The design approach for the previous iteration was minimalistic for a couple reasons. First, I like that style generally and also enjoyed the monochromatic color scheme. Secondly, I’m not a designer and it was also my first full site layout. After some additional experience building projects, and gaining a better handle on CSS I knew that I could do better. My main goals for the design were threefold: 1) introduce some more asymmetrical components to make it less block-like, 2) create and utilize dynamic elements to bring more life to the page and increase user interaction, and 3) utilize a more dynamic color palette to provide additional depth.

Project Carousel Implementation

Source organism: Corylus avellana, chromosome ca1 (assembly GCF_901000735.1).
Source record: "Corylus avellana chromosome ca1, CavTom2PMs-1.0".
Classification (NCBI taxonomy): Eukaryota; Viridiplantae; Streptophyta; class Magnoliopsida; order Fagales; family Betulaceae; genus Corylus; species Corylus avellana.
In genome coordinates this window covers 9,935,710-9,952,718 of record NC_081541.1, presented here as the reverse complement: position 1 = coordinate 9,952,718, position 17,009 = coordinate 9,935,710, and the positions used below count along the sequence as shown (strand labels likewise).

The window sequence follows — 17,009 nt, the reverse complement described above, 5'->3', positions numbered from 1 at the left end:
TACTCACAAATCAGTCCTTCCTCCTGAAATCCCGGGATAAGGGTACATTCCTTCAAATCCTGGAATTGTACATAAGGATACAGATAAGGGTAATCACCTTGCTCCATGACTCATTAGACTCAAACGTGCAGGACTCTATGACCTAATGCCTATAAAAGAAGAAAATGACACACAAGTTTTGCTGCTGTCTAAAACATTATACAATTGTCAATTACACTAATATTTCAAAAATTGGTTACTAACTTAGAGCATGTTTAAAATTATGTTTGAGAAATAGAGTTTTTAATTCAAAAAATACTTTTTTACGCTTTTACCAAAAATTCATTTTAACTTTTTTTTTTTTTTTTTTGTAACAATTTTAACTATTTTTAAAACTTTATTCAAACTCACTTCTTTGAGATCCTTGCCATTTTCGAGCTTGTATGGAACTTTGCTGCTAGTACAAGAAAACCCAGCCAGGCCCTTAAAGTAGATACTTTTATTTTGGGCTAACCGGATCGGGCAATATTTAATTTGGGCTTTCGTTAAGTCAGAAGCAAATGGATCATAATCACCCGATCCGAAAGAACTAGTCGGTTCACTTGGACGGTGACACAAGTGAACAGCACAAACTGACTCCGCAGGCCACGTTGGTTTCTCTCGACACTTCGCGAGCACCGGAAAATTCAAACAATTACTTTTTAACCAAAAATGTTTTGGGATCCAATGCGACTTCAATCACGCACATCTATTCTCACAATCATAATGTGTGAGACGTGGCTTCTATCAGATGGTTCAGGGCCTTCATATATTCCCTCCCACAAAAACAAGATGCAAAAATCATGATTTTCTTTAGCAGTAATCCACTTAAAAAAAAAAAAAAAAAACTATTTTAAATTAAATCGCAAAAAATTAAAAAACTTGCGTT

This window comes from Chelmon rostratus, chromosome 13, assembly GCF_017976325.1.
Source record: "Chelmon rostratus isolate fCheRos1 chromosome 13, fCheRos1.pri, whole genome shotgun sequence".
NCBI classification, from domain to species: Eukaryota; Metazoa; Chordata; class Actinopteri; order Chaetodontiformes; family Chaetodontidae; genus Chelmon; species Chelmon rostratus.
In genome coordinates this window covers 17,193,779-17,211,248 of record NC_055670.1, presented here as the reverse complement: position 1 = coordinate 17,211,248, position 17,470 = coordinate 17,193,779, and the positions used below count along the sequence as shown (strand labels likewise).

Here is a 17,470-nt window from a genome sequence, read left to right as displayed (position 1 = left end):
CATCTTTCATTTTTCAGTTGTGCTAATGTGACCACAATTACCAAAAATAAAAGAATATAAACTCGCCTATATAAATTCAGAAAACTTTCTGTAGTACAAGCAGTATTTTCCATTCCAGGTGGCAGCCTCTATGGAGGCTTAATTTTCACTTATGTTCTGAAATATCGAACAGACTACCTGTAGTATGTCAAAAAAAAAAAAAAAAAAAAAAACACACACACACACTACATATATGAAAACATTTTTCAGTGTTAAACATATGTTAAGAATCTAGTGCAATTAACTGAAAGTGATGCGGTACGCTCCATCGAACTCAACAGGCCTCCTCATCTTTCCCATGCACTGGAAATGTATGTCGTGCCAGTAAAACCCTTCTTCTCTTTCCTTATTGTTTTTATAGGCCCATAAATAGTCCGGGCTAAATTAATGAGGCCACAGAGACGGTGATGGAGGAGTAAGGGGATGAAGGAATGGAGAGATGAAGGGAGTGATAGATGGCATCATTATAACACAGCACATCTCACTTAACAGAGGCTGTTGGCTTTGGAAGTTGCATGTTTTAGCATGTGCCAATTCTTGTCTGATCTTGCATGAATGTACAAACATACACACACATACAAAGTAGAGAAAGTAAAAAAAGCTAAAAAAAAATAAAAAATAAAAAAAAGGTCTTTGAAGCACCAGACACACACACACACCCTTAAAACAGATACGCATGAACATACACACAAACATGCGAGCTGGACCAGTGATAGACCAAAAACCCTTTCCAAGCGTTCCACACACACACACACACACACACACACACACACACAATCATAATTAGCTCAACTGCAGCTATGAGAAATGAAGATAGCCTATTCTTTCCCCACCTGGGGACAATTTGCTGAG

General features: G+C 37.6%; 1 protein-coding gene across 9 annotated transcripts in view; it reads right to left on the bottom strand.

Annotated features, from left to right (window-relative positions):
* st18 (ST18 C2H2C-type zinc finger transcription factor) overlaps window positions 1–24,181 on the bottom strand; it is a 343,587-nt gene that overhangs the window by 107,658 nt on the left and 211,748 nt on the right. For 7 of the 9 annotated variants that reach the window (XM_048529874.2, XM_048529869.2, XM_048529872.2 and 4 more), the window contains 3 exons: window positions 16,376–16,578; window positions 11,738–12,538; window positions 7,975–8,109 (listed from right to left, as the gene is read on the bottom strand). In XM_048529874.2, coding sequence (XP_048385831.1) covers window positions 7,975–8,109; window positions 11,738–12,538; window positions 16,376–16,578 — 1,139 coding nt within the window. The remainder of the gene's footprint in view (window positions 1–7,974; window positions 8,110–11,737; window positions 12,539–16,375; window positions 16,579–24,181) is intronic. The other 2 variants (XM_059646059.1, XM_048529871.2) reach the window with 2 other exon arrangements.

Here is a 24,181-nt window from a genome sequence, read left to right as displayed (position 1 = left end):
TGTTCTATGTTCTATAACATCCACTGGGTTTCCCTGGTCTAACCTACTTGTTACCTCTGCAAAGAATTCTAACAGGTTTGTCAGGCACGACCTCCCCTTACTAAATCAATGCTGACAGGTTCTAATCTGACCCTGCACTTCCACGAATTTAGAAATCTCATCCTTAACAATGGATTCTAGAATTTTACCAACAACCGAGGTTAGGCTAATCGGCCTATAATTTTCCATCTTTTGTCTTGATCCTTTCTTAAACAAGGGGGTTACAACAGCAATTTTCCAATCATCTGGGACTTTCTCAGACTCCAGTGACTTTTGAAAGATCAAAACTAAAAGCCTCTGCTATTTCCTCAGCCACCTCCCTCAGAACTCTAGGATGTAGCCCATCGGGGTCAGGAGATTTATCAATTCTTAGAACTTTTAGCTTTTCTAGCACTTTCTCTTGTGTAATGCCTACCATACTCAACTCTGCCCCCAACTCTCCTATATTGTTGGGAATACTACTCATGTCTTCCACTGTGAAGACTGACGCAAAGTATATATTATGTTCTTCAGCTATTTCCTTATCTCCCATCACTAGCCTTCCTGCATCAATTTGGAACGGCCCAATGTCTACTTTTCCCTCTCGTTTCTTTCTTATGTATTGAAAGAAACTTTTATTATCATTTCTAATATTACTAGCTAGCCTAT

Even in the early stages of the planning, I knew that I wanted to substantially change how I was displaying my projects. Having a grid of screenshots with no other indication and limited discoverability that they could be clicked to get more information and links to the live versions and codebases was not a good way to properly showcase my skills. There was a decent quantity of projects, but the presentation left a lot to be desired. I knew that I wanted to have a lot of the details and links for each project up front and center, as well as use larger images. The projects needed to be showcased, not squashed into a grid of images with limited context. In my desire to display most of my projects, I overemphasized quantity over presentational quality. This imbalance needed to be rectified in order to properly display my projects. I set out to create a showcase component which would show a lot of the information previously displayed in the modal dialog, but be rendered directly onto the screen. Due to space considerations, and wanting to keep the site fairly compact I didn’t want to duplicate this component for each project. I created a carousel which would automatically cycle through a list of projects and change the presentational data on a set interval. The user is able to play and pause the carousel at any time or manually change which project is being displayed. The construction of this larger component also helped me to increase my awareness and skillset in areas of accessibility, and maintaining feature parity on both mobile and desktop as described here.